An ancient economy
As one of the most experienced archaeologists studying California's Native Americans, Lynn Gamble(link is external) knew the Chumash Indians had been using shell beads as money for at least 800 years. (2021-01-28)

Ancient proteins help track early milk drinking in Africa
Got milk? The 1990s ad campaign highlighted the importance of milk for health and wellbeing, but when did we start drinking the milk of other animals? And how did the practice spread? A new study led by scientists from Germany and Kenya highlights the critical role of Africa in the story of dairying, showing that communities there were drinking milk by at least 6,000 years ago. (2021-01-27)

Genome-editing tool TALEN outperforms CRISPR-Cas9 in tightly packed DNA
Researchers used single-molecule imaging to compare the genome-editing tools CRISPR-Cas9 and TALEN. Their experiments revealed that TALEN is up to five times more efficient than CRISPR-Cas9 in parts of the genome, called heterochromatin, that are densely packed. Fragile X syndrome, sickle cell anemia, beta-thalassemia and other diseases are the result of genetic defects in the heterochromatin. (2021-01-27)

History of the Champagne vineyards revealed
Although the reputation of Champagne is well established, the history of Champagne wines and vineyards is poorly documented. However, a research team led by scientists from the CNRS and the Université de Montpellier at the Institut des sciences de l'évolution de Montpellier has just lifted the veil on this history by analysing the archaeological grape seeds from excavations carried out in Troyes and Reims. (2021-01-27)

On the origins of money: Ancient European hoards full of standardized bronze objects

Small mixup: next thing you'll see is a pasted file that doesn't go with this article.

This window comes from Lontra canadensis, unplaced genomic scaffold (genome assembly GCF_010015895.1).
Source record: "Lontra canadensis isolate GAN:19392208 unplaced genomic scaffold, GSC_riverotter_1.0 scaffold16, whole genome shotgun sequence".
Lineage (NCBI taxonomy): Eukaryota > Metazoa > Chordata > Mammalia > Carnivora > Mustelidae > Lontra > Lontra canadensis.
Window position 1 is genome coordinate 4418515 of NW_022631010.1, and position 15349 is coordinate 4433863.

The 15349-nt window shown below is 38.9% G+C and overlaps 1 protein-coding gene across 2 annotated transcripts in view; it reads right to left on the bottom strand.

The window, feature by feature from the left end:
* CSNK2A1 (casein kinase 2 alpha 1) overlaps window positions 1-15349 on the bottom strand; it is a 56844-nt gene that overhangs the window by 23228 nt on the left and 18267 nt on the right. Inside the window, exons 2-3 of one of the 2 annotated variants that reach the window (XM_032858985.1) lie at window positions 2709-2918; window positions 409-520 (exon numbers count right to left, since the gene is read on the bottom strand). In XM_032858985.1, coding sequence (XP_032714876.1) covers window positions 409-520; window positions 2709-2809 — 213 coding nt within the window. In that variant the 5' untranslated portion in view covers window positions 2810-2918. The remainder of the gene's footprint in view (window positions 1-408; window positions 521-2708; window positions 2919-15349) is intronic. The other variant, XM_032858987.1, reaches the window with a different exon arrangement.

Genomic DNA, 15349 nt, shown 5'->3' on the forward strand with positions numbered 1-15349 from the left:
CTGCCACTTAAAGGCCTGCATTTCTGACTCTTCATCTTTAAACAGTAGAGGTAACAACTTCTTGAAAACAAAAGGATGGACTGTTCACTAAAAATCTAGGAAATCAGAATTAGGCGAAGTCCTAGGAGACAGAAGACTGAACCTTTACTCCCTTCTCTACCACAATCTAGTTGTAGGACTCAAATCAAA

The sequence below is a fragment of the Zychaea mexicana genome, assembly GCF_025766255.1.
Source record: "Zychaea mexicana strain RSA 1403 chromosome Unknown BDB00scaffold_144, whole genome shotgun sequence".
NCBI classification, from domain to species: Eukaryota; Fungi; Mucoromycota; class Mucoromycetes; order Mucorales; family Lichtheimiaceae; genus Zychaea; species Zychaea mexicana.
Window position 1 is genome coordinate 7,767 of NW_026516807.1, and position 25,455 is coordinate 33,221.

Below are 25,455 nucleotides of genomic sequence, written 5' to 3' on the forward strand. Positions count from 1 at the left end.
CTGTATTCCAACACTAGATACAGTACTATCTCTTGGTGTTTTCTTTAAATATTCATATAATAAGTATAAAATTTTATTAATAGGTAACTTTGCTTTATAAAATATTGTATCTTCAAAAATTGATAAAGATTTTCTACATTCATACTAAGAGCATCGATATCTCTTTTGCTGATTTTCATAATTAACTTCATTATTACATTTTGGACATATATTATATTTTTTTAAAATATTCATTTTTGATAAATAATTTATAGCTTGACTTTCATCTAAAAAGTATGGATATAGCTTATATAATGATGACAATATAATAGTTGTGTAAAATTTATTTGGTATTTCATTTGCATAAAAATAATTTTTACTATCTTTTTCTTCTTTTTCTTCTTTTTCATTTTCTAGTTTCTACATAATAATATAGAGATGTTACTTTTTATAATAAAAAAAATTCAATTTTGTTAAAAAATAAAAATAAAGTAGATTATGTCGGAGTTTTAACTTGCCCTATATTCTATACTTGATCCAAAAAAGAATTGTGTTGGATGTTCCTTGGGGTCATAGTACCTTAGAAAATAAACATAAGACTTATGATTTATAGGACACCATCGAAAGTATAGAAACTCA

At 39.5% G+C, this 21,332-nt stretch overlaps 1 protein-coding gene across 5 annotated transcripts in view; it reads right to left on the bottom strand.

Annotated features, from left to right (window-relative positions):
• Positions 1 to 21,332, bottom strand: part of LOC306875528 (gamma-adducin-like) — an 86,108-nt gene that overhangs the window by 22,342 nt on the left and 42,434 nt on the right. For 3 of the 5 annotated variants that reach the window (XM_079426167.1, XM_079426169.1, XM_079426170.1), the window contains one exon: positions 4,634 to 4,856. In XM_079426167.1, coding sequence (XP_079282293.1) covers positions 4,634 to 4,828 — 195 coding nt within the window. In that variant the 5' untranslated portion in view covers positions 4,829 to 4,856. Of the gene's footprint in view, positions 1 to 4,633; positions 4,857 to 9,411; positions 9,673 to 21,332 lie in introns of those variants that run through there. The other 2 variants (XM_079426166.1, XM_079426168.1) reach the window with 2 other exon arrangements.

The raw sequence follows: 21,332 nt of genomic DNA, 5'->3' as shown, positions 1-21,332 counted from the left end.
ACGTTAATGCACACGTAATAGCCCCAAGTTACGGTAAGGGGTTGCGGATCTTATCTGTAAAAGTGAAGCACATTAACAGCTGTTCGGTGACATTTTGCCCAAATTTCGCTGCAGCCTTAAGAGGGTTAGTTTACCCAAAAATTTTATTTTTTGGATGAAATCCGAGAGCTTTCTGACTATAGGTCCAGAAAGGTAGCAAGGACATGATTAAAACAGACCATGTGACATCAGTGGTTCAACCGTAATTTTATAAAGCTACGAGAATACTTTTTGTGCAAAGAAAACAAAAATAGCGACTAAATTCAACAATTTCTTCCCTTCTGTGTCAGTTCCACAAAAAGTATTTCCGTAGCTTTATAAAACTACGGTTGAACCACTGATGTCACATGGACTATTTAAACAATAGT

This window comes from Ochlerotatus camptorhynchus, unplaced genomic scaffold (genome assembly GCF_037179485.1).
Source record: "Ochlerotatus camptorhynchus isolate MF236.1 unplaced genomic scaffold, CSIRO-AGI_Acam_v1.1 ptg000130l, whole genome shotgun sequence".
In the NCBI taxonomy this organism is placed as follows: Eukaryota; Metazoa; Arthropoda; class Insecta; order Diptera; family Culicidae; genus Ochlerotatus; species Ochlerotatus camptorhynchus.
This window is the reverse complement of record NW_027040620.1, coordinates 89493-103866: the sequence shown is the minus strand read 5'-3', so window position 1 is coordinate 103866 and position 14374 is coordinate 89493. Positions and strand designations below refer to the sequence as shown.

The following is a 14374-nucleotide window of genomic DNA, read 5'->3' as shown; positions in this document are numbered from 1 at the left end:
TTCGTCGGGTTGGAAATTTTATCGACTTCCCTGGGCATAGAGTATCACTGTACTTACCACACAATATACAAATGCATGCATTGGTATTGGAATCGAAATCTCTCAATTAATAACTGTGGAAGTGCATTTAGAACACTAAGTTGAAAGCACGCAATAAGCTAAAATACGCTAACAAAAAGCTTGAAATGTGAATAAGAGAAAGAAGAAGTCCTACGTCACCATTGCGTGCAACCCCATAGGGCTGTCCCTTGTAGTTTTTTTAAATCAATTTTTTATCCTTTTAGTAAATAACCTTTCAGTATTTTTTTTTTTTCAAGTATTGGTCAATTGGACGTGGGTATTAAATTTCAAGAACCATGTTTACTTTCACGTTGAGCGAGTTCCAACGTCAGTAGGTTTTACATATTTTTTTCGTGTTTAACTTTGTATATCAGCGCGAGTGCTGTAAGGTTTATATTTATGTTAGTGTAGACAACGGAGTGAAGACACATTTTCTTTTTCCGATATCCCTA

In the Early Bronze Age of Europe, ancient people used bronze objects as an early form of money, even going so far as to standardize the shape and weight of their currency, according to a study published January 20, 2020 in the open-access journal PLOS ONE by Maikel H. G. Kuijpers and C?t?lin N. Popa of Leiden University, Netherlands. (2021-01-20)

Balancing brain cell activity
Electrical trigger sites in neurons surprisingly change with experience; they are either becoming smaller with increasing number of experiences and, vice versa, they grow larger when less input arrives in the brain. (2021-01-20)

WSU scientists identify contents of ancient Maya drug containers
Scientists have identified the presence of a non-tobacco plant in ancient Maya drug containers for the first time. The researchers detected Mexican marigold (Tagetes lucida) in residues taken from 14 miniature Maya ceramic vessels. The vessels also contain chemical traces present in two types of dried and cured tobacco. (2021-01-15)

Bats with white-nose syndrome prefer suboptimal habitats despite the consequences
Bats are mistakenly preferring sites where fungal growth is high and therefore their survival is low. (2021-01-08)

Climate change caused mangrove collapse in Oman
Most of the mangrove forests on the coasts of Oman disappeared about 6,000 years ago. Until now, the reason for this was not entirely clear. A current study now sheds light on this: It indicates that the collapse of coastal ecosystems was caused by climatic changes. The results are published in the journal Quaternary Research. (2021-01-05)

Archaeologists from Kuzbass created a 3D model of a part of the Tepsei archaeological site
The scientists worked in cooperation with specialists from the RSSDA laboratory (Moscow). Together, they completed a 3D virtual model of one of the clusters. (2020-12-24)

Exposure to metals can impact pregnancy
Exposure to metals such as nickel, arsenic, cobalt and lead may disrupt a woman's hormones during pregnancy, according to a Rutgers study. (2020-12-21)

Discovery of 66 new Roman Army sites shows more clues about one of the empire
The discovery of dozens of new Roman Army sites thanks to remote sensing technology has revealed more about one of the empire's most infamous conflicts. (2020-12-21)